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United States Department of Agriculture

Agricultural Research Service

Research Project: Enhancement of Hard Spring Wheat, Durum, and Oat Quality

Location: Cereal Crops Research

Title: Refrigerated dough quality of hard red spring wheat: Effect of genotype and environment on dough syruping and arabinoxylan production

Authors
item Simsek, Senay -
item Whitney, Kristin -
item Ohm, Jae-Bom
item Mergoum, Mohamed -

Submitted to: Cereal Chemistry
Publication Type: Peer Reviewed Journal
Publication Acceptance Date: July 16, 2011
Publication Date: October 1, 2011
Citation: Simsek, S., Whitney, K., Ohm, J., Mergoum, M. 2011. Refrigerated dough quality of hard red spring wheat: Effect of genotype and environment on dough syruping and arabinoxylan production. Cereal Chemistry. 88(5):445-450.

Interpretive Summary: Refrigerated dough quality during storage is very critical. Under some conditions, liquid separates from the dough and forms syrup that leaks out of the package. This phenomenon is called “dough syruping” and is unacceptable to the consumer. Arabinoxylans (AXs) are the main non-starch polysaccharides found in wheat flour. Structural changes of AXs in refrigerated dough are linked to deleterious effects on refrigerated dough quality during storage such as syruping. The purpose of this research was to evaluate hard red spring (HRS) wheat flour samples for dough syruping during refrigerated storage. Specifically, we investigated the association between dough syruping and xylanase activity that degrades AXs. Eight HRS cultivars that were grown at six locations in North Dakota over two years were evaluated for dough syruping during 15 days of refrigerated storage. Wheat samples grown at certain environment showed difference in xylanase activity and dough syruping. Specifically, wheat samples produced in dry environment had lower dough syruping than those from wet environment. Though environment had a strong effect, three HRS cultivars, Glenn, RB07 and Traverse were consistently lower in xylanase activity and dough syruping across all growing environments, indicating that these cultivars had more stability over growing environment than other cultivars. These results indicate that certain cultivars that are grown from relatively dry environments in North Dakota can be used in refrigerated dough formulations.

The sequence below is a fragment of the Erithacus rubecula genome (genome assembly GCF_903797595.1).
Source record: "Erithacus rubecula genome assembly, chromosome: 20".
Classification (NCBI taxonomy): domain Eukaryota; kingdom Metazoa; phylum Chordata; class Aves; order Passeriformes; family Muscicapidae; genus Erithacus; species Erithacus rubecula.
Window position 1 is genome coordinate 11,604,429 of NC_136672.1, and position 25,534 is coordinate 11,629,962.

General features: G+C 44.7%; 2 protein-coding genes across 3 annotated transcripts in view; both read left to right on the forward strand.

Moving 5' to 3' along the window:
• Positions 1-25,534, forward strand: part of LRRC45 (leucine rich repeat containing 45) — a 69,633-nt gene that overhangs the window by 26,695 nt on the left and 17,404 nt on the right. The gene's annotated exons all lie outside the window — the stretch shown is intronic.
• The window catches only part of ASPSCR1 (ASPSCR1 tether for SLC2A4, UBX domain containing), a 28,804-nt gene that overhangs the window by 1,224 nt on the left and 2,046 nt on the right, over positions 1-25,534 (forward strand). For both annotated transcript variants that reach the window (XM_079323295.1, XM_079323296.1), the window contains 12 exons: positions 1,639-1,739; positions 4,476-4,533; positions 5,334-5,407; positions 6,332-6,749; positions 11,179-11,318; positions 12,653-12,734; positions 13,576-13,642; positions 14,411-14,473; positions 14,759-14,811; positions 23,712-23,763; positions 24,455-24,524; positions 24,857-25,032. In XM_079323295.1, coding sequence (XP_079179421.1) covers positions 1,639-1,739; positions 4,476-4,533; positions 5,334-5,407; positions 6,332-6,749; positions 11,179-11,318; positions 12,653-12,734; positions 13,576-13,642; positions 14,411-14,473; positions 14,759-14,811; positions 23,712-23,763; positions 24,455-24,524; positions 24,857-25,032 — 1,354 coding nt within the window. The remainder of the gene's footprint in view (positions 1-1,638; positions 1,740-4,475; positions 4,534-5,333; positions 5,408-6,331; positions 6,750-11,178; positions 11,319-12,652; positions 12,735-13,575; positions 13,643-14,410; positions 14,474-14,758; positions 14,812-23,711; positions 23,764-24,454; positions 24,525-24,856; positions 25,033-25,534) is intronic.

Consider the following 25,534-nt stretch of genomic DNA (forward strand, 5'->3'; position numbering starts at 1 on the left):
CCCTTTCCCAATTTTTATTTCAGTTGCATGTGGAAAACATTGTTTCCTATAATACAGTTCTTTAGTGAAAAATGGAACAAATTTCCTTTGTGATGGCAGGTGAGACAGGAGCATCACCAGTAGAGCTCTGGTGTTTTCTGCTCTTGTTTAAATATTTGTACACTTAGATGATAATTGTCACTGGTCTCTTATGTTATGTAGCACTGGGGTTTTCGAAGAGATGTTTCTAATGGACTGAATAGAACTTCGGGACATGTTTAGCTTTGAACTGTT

Technical Abstract: Arabinoxylans (AXs) are the main non-starch polysaccharides found in wheat flour. Structural changes of AXs in refrigerated dough are linked to deleterious effects on refrigerated dough quality during storage. The purpose of this research was to evaluate the effect of cultivar and growing environment on dough syruping during refrigerated storage in relation to xylanase activity and AX chemistry in hard red spring (HRS) wheat. Eight HRS cultivars that were grown at six locations in North Dakota over two years were evaluated for dough syruping during 15 days of refrigerated storage. Growing environment had a greater effect on xylanase activity and dough syruping than wheat cultivar. Specifically, wheat samples produced in dry environment had lower dough syruping than those from wet environment. Though environment had a strong effect, three HRS cultivars, Glenn, RB07 and Traverse were consistently lower in xylanase activity and dough syruping across all growing environments. indicating that these cultivars had more stability over growing environment than other cultivars. These results indicate that certain cultivars that are grown from relatively dry environments in North Dakota can be used in refrigerated dough formulations.

Last Modified: 12/22/2014
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